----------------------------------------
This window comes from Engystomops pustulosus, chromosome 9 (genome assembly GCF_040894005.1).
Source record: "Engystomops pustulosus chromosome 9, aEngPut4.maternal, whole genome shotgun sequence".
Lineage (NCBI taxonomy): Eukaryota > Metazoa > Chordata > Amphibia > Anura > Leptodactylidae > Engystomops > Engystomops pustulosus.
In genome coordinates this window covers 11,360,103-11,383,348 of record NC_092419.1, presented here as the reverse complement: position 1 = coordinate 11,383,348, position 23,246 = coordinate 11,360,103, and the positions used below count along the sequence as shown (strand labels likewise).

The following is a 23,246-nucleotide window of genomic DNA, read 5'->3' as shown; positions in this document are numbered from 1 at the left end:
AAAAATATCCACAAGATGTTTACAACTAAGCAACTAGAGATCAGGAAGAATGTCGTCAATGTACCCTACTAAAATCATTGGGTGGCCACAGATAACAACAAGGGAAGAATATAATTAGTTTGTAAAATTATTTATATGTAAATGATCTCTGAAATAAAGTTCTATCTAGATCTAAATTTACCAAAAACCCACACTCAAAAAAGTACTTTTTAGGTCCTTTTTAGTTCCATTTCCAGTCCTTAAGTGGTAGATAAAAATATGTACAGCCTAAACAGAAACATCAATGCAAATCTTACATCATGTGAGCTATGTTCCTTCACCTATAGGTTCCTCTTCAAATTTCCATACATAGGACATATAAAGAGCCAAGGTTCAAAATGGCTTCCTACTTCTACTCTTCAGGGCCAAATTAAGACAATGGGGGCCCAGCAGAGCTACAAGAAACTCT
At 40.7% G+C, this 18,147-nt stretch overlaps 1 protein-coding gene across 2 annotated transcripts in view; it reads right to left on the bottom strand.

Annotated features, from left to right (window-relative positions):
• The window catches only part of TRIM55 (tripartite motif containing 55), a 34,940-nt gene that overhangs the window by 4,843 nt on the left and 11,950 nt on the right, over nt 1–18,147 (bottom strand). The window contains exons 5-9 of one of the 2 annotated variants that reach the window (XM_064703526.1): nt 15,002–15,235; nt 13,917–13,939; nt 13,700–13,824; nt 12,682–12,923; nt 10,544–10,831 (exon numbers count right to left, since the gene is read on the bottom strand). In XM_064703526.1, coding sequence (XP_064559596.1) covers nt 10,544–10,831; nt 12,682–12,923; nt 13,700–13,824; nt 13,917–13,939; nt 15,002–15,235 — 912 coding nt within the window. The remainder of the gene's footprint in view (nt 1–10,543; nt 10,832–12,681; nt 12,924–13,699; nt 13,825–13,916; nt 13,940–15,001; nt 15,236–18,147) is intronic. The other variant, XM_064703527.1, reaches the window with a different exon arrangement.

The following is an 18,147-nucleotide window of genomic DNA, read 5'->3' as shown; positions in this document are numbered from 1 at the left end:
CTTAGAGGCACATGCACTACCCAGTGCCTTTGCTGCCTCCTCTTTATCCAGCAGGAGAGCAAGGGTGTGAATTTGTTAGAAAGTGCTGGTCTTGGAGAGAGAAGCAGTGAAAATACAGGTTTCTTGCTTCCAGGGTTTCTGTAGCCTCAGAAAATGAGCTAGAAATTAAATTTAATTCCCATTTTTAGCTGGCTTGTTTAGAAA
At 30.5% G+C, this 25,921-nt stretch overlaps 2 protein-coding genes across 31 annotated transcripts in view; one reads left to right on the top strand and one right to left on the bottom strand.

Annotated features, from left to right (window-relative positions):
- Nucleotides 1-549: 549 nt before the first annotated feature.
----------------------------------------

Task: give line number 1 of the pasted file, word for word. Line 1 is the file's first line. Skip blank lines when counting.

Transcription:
This window comes from Engystomops pustulosus, chromosome 9 (genome assembly GCF_040894005.1).